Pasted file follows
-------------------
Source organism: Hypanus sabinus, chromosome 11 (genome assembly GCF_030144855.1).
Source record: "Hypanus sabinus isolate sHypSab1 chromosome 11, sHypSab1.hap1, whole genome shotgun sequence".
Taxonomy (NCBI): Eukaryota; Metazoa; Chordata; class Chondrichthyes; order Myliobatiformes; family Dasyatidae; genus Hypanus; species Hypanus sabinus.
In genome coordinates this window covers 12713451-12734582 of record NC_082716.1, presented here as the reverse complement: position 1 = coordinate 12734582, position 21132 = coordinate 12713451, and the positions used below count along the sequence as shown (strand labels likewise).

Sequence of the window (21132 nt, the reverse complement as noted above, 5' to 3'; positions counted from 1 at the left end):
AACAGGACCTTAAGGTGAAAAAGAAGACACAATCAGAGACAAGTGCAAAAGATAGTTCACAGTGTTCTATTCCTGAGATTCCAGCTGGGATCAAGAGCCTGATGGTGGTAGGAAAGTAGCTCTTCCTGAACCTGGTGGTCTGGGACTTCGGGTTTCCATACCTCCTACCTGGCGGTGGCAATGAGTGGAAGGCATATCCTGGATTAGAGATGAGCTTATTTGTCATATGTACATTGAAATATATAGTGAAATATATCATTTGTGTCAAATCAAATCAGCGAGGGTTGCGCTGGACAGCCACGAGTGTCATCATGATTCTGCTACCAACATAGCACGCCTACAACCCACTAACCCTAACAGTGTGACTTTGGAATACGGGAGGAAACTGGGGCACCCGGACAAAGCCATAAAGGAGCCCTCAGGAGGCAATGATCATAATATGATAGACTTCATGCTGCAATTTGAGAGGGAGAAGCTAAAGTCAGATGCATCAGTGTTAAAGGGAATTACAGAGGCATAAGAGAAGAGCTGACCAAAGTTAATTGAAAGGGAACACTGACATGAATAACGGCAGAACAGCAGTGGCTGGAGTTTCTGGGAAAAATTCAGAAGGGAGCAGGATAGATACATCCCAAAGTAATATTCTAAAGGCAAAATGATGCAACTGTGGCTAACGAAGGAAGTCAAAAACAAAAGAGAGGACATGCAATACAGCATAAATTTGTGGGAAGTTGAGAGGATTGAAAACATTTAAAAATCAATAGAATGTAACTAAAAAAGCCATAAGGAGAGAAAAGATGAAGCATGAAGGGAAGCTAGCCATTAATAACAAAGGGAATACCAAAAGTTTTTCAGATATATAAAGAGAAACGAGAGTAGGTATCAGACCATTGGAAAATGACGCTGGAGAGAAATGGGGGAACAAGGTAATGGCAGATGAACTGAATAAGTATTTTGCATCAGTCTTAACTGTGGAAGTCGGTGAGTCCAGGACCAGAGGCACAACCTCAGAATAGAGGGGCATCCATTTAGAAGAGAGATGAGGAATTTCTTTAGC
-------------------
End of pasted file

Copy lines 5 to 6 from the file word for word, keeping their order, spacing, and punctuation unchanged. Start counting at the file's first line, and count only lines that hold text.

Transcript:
Sequence of the window (21132 nt, the reverse complement as noted above, 5' to 3'; positions counted from 1 at the left end):
AACAGGACCTTAAGGTGAAAAAGAAGACACAATCAGAGACAAGTGCAAAAGATAGTTCACAGTGTTCTATTCCTGAGATTCCAGCTGGGATCAAGAGCCTGATGGTGGTAGGAAAGTAGCTCTTCCTGAACCTGGTGGTCTGGGACTTCGGGTTTCCATACCTCCTACCTGGCGGTGGCAATGAGTGGAAGGCATATCCTGGATTAGAGATGAGCTTATTTGTCATATGTACATTGAAATATATAGTGAAATATATCATTTGTGTCAAATCAAATCAGCGAGGGTTGCGCTGGACAGCCACGAGTGTCATCATGATTCTGCTACCAACATAGCACGCCTACAACCCACTAACCCTAACAGTGTGACTTTGGAATACGGGAGGAAACTGGGGCACCCGGACAAAGCCATAAAGGAGCCCTCAGGAGGCAATGATCATAATATGATAGACTTCATGCTGCAATTTGAGAGGGAGAAGCTAAAGTCAGATGCATCAGTGTTAAAGGGAATTACAGAGGCATAAGAGAAGAGCTGACCAAAGTTAATTGAAAGGGAACACTGACATGAATAACGGCAGAACAGCAGTGGCTGGAGTTTCTGGGAAAAATTCAGAAGGGAGCAGGATAGATACATCCCAAAGTAATATTCTAAAGGCAAAATGATGCAACTGTGGCTAACGAAGGAAGTCAAAAACAAAAGAGAGGACATGCAATACAGCATAAATTTGTGGGAAGTTGAGAGGATTGAAAACATTTAAAAATCAATAGAATGTAACTAAAAAAGCCATAAGGAGAGAAAAGATGAAGCATGAAGGGAAGCTAGCCATTAATAACAAAGGGAATACCAAAAGTTTTTCAGATATATAAAGAGAAACGAGAGTAGGTATCAGACCATTGGAAAATGACGCTGGAGAGAAATGGGGGAACAAGGTAATGGCAGATGAACTGAATAAGTATTTTGCATCAGTCTTAACTGTGGAAGTCGGTGAGTCCAGGACCAGAGGCACAACCTCAGAATAGAGGGGCATCCATTTAGAAGAGAGATGAGGAATTTCTTTAGC